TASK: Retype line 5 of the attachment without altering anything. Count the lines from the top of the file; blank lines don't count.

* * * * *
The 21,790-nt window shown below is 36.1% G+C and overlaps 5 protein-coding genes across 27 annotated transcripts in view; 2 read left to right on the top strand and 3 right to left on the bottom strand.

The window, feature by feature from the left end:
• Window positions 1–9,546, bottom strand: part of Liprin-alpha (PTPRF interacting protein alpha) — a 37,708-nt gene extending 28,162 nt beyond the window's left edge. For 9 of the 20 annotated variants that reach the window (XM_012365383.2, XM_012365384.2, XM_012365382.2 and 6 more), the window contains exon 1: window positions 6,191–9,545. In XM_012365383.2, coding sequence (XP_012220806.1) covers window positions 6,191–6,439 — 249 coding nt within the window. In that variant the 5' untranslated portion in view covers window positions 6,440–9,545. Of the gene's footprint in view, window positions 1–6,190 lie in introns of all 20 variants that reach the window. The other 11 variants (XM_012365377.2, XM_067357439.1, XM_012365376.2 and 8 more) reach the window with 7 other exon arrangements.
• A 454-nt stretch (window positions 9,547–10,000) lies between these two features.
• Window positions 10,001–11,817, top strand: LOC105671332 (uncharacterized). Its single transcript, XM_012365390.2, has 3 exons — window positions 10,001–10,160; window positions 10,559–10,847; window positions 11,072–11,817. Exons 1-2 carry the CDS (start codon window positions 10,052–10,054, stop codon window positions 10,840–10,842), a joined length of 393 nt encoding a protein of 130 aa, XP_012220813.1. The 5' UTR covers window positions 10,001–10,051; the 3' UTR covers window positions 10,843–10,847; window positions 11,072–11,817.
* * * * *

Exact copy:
• Window positions 10,001–11,817, top strand: LOC105671332 (uncharacterized). Its single transcript, XM_012365390.2, has 3 exons — window positions 10,001–10,160; window positions 10,559–10,847; window positions 11,072–11,817. Exons 1-2 carry the CDS (start codon window positions 10,052–10,054, stop codon window positions 10,840–10,842), a joined length of 393 nt encoding a protein of 130 aa, XP_012220813.1. The 5' UTR covers window positions 10,001–10,051; the 3' UTR covers window positions 10,843–10,847; window positions 11,072–11,817.